Well, we’re just zipping right through this series, no? So far we’ve looked at various postal machines and how they work to flip mail around, cancel the postage, and sort it, all in a matter of seconds. We explored the first automated post office and found out why it was a failure, and we learned why it all depends on ZIP code. Now, it’s finally time for some really fun stuff: the stamp trivia.
Now I’m no philatelist by any standard, though I do have a few hundred stamps strewn about the house. The danger in philately is that you learn all sorts of cool things about stamps and their history, and you just want to buy more and more of them. So let’s go!
Hot Off the Grill
As relatively inexpensive as postage has been throughout history, it hasn’t always been cheap enough for some. Back in the 1860s, some people found ways to remove the ink from the cancellation and reuse stamps.
To make matters worse, at the same time, smaller post offices were going without cancellation machines altogether, doing everything by hand. But just add a tiny bit of ink eradicator, and the pen cancel was history.
Many different devices were created for which their inventors sought patents, but the one that rose to the top was Charles F. Steele’s grilling device. It worked by embossing the stamp between two rollers, one with a positive, raised number of tiny pyramids, and a negative roller with a matching array of pyramid-shaped pits.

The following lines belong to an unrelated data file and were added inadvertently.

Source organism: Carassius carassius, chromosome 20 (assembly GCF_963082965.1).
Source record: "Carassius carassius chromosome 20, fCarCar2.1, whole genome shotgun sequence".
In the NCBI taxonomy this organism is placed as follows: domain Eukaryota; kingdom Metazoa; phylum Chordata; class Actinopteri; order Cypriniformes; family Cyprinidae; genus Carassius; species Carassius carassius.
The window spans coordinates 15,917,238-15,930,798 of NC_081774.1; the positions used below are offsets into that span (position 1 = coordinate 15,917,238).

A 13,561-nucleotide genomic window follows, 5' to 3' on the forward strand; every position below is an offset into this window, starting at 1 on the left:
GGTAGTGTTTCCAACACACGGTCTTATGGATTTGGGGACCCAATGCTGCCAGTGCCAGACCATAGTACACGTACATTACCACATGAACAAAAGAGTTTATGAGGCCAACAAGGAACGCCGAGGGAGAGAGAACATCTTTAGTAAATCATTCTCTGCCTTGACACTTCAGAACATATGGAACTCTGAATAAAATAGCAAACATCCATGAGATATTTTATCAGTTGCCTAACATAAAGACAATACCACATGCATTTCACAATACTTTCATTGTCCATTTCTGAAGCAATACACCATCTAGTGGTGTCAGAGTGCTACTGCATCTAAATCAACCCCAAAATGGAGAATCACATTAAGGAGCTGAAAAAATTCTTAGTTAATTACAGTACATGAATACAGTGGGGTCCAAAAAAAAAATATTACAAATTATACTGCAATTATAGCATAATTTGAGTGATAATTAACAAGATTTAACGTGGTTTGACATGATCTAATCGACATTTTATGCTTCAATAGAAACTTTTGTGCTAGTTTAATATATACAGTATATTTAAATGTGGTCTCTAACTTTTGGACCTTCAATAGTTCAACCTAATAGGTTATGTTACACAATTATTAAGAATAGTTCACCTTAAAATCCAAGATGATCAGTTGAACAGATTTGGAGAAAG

The idea was that grilling stamps would break down the fibers, allowing the cancellation ink to soak through such that it could not be removed without destroying the stamp.
A number of experiments with grilling were done. The first grill, known to philatelists as the “A” grill, was applied to the entire stamp. But this weakened the stamps too much, and they ultimately tore and fell apart during production. Subsequent grills took up a much smaller area.
Grilling was ultimately a failure, but the idea of deterring stamp reuse lives on. Remember that Australian stamp I showed you with the (fully appropriate) upside-down cancel? If you look carefully, you’ll see the slits running through it like a price tag sticker. That’s one way of doing it. In 19th century Afghanistan, stamp cancellation involved removing a bit of the stamp, rendering reuse impossible.